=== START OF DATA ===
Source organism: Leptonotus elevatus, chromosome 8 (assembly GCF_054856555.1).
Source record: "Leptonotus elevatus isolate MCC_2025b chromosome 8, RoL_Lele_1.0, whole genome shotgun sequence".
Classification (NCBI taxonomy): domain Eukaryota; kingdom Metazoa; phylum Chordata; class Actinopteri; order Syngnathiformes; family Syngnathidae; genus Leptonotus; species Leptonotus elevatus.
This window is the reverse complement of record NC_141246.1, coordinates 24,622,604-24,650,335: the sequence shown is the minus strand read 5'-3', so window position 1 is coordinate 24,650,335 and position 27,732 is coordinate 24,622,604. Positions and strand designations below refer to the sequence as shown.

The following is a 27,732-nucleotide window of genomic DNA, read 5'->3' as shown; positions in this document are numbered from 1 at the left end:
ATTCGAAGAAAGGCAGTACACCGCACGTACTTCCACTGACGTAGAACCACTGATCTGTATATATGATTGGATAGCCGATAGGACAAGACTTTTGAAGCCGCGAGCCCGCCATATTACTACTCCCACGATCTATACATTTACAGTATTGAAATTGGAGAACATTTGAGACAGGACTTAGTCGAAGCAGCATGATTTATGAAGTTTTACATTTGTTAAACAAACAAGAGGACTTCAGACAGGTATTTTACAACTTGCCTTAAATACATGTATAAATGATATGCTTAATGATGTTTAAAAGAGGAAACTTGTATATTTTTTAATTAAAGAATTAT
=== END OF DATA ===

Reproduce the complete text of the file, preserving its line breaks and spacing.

Source organism: Leptonotus elevatus, chromosome 8 (assembly GCF_054856555.1).
Source record: "Leptonotus elevatus isolate MCC_2025b chromosome 8, RoL_Lele_1.0, whole genome shotgun sequence".
Classification (NCBI taxonomy): domain Eukaryota; kingdom Metazoa; phylum Chordata; class Actinopteri; order Syngnathiformes; family Syngnathidae; genus Leptonotus; species Leptonotus elevatus.
This window is the reverse complement of record NC_141246.1, coordinates 24,622,604-24,650,335: the sequence shown is the minus strand read 5'-3', so window position 1 is coordinate 24,650,335 and position 27,732 is coordinate 24,622,604. Positions and strand designations below refer to the sequence as shown.

The following is a 27,732-nucleotide window of genomic DNA, read 5'->3' as shown; positions in this document are numbered from 1 at the left end:
ATTCGAAGAAAGGCAGTACACCGCACGTACTTCCACTGACGTAGAACCACTGATCTGTATATATGATTGGATAGCCGATAGGACAAGACTTTTGAAGCCGCGAGCCCGCCATATTACTACTCCCACGATCTATACATTTACAGTATTGAAATTGGAGAACATTTGAGACAGGACTTAGTCGAAGCAGCATGATTTATGAAGTTTTACATTTGTTAAACAAACAAGAGGACTTCAGACAGGTATTTTACAACTTGCCTTAAATACATGTATAAATGATATGCTTAATGATGTTTAAAAGAGGAAACTTGTATATTTTTTAATTAAAGAATTAT